“I don’t know when it will feel safe enough to return to Nigeria but I know that when the time comes it will be, in part, because of the work of Matthew Blaise. Near the end of 2020, the world watched Nigerian youth collectively bare their anger and shout together, ‘END SARS’. But in the midst of this another refrain sounded, soft and loud, almost unexpected: ‘Queer Lives Matter.’ It was the shout of Matthew Blaise, a young queer student and activist. It was a shout that rightly directed global attention to queer Nigerian concerns and lives. The video and moment of Blaise marching in the street and exclaiming the sacredness of their existence moved my body: my heart beat faster, my chest felt hollow, tingling ran up and down my spine. I was excited. I was so, so scared for them. Watching them, I felt proud to be queer, Black, trans, Nigerian, proud to share kinships with Blaise.
While Blaise is now one of the most visible queer faces of African youth activism, it is the incredible and necessary work they have undertaken using this visibility that makes them a hero in my eyes. Between fundraising for safe spaces for queer Nigerian youth, sourcing binders for trans masculine people living in Nigeria, bringing to global attention queer issues on the continent, they are also co founder of The Oasis Project, which offers mental, legal, medical and housing support for queer Nigerians. Matthew Blaise is sustaining queer life in Nigeria and building infrastructure that is necessary for the transformation of nations and cultures. I am full of hope for the fruition of Blaise’s vision of a safer Nigeria and Africa.”
Ebun’s chosen charity is Bristol Refugee Rights, who run a campaign called Pride Without Borders. Ebun’s donation will go directly to this campaign.
Michael Halpern On Hugh Wyld
Michael Halpern is the founder of eponymous womenswear label Halpern. Here, he discusses actor and performer Hugh Wyld, who is an instrumental figure in the organisation Positive East, and also sets up spaces and events around London to support the LGBTQ+ scene.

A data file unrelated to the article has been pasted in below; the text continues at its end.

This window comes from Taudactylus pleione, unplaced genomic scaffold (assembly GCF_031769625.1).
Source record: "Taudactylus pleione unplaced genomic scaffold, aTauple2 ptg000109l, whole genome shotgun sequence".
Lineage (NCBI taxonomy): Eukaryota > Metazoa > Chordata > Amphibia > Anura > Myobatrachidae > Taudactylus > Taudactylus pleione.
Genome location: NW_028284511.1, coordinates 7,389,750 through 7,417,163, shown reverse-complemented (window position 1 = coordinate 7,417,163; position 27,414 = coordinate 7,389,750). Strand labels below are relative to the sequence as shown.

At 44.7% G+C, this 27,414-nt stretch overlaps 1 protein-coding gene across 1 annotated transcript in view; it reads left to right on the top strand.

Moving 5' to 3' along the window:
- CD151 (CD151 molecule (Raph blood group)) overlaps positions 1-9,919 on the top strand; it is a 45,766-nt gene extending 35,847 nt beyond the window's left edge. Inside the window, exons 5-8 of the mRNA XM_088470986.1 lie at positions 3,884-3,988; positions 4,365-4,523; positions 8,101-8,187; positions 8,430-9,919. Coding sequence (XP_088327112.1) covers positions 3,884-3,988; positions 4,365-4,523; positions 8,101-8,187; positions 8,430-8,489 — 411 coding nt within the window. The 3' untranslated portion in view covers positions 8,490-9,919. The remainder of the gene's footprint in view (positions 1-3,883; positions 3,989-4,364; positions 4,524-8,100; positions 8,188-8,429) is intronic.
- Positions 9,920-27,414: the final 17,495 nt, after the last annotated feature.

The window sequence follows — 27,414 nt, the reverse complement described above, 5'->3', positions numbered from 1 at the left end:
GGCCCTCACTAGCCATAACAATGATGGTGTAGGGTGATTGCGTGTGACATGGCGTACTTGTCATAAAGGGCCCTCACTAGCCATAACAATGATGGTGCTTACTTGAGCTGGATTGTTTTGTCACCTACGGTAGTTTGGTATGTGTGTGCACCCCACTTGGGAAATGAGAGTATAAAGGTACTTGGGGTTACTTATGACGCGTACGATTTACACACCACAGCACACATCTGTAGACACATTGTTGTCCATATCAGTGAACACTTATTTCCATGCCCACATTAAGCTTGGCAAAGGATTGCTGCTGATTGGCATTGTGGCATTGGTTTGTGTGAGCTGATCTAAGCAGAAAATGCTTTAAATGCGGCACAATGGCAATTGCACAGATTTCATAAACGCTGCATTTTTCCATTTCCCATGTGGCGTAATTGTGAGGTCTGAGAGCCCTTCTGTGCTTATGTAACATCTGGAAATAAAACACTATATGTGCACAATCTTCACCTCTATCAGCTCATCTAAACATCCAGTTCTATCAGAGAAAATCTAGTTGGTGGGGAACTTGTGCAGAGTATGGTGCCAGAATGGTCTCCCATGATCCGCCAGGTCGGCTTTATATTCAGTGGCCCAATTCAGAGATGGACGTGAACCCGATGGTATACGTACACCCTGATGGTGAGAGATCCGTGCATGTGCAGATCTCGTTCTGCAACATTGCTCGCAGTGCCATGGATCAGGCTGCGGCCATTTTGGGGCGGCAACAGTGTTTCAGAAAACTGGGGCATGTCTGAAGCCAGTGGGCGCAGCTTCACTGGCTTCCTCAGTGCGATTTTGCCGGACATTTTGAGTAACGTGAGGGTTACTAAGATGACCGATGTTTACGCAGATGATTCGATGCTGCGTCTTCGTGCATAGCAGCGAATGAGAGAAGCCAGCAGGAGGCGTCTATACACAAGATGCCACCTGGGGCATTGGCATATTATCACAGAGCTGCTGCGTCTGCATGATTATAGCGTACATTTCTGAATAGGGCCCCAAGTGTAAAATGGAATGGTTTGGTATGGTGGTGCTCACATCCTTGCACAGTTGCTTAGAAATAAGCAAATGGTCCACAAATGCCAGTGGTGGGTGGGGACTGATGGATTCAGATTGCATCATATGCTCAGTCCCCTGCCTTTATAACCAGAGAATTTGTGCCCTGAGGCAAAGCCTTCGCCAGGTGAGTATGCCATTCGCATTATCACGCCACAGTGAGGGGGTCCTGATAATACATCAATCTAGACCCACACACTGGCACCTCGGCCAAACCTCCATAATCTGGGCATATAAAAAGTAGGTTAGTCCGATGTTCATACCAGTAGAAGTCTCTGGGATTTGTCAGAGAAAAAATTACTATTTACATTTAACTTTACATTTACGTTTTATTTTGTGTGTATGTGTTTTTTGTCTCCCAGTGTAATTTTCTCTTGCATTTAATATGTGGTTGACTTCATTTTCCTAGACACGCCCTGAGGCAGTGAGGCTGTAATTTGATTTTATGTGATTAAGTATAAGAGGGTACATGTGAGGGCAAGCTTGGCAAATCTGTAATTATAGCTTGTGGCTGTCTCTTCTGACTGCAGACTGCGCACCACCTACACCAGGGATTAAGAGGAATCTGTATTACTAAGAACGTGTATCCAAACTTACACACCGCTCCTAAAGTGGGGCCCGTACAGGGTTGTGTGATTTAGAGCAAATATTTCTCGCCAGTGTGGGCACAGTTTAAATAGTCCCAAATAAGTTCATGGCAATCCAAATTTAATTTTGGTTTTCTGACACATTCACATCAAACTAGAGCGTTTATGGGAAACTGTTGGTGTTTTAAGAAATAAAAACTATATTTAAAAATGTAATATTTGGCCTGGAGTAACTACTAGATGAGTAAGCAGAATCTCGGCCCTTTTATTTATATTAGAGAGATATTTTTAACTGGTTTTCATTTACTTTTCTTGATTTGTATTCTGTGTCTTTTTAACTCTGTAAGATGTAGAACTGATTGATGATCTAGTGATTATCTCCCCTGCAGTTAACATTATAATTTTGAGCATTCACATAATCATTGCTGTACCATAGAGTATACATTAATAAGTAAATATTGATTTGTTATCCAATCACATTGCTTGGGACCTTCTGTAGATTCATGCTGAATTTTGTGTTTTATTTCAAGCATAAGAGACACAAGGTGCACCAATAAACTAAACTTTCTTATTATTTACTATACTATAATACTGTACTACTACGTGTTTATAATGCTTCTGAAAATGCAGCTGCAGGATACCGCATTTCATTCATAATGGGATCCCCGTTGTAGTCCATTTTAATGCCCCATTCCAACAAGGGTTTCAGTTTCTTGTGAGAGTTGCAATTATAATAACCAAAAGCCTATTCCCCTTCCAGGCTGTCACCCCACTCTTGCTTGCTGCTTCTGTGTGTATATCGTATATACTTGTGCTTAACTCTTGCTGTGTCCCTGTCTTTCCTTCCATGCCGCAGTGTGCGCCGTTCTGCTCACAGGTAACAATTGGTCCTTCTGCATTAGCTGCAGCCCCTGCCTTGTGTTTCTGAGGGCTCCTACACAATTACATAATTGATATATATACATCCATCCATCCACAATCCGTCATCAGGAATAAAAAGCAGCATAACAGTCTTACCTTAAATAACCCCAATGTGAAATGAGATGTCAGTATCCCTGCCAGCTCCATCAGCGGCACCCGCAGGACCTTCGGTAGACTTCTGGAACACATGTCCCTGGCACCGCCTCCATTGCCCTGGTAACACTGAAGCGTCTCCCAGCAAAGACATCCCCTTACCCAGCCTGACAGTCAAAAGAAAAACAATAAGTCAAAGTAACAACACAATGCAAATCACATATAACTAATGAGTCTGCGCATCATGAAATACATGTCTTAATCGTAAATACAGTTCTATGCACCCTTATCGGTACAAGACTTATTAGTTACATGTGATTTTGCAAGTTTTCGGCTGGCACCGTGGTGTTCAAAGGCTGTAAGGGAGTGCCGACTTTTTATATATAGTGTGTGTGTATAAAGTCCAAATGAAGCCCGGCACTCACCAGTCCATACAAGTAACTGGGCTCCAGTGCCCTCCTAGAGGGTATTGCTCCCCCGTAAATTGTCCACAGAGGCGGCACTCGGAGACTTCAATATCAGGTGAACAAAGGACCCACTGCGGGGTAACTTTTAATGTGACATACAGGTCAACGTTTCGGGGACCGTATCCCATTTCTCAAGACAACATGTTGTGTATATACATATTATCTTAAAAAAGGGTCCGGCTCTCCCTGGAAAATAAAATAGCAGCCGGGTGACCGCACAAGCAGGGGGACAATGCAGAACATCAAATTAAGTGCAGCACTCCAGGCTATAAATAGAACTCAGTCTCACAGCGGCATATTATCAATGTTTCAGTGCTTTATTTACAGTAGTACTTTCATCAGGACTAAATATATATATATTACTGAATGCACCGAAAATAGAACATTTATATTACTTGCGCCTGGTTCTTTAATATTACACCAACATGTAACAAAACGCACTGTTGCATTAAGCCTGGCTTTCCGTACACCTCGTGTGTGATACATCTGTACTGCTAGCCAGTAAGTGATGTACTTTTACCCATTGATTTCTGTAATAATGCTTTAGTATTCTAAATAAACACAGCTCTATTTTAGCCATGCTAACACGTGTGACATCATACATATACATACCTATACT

“While Hugh is a brilliant performer and actor - a part of the legendary drag troupe DENIM - his work behind the scenes within the LGBTQ+ community and beyond is what inspired me to choose him as my unsung hero. I first saw Hugh perform with DENIM at one of their shows in Soho, and absolutely fell in love with their energy, vigour, spirit. In 2015 he started a creative initiative called HIV Voices — which asks collaborators to harness their creativity in order to express their experiences living with HIV today. These writings have been performed all across the UK, by experienced actors and people who have never been on stage. Hugh has worked with and for Positive East — London’s largest HIV charity — for half a decade, fundraising, performing and running workshops. On a personal level, he is modest and generous. When I told him I’d selected him as my unsung hero, he told me there were far more worthy people; this is exactly the reason he should be celebrated.”
Michael’s chosen charity is Positive East, which has been at the forefront of HIV service and care for three decades, supporting sufferers from the point of diagnosis and into longer-term care.
Lady Phyll On Yvonne Taylor
Lady Phyll is the co-founder and executive director of UK Black Pride. Here, she discusses promoter, DJ and entrepreneur Yvonne Taylor, the creator of nightlife spaces for LGBTQ+ people of colour.
“So much of my identity formation happened within spaces that Yvonne curated in the '90s and '00s. We spent long nights, slick with sweat, dancing at Yvonne's club nights, surrounded by heaving crowds of Black and brown lesbians, feeling absolutely anything was possible. She created spaces for us to party. She'd be DJing and hosting nights where Black lesbians would be seen and heard and celebrated. She doesn't seek attention and has been doing the work behind the scenes to create what our communities need: spaces to let go, to revel in our joy and celebrate each other. As we continue to see LGBTQ+ nightlife decimated, and as we continue to see fewer and fewer club nights and spaces for LGBTQ+ people of colour, I long for the spaces Yvonne took such care to create. LGBTQ+ nightlife is so vital to our communities, and I have such enduring respect and gratitude for Yvonne for being such an important backbone in our community. We can still rely on her to offer up spaces for celebration: her Happy Sunday boat parties are just her latest offering to celebrate who we are.”
Lady Phyll’s chosen charity is Kaleidoscope Trust, a UK-based charity focused on fighting for the human rights of LGBTQ+ people across the Commonwealth. They work with governments, change-makers and civil society organisations to effect meaningful and lasting change in the lives of LGBTQ+ people everywhere.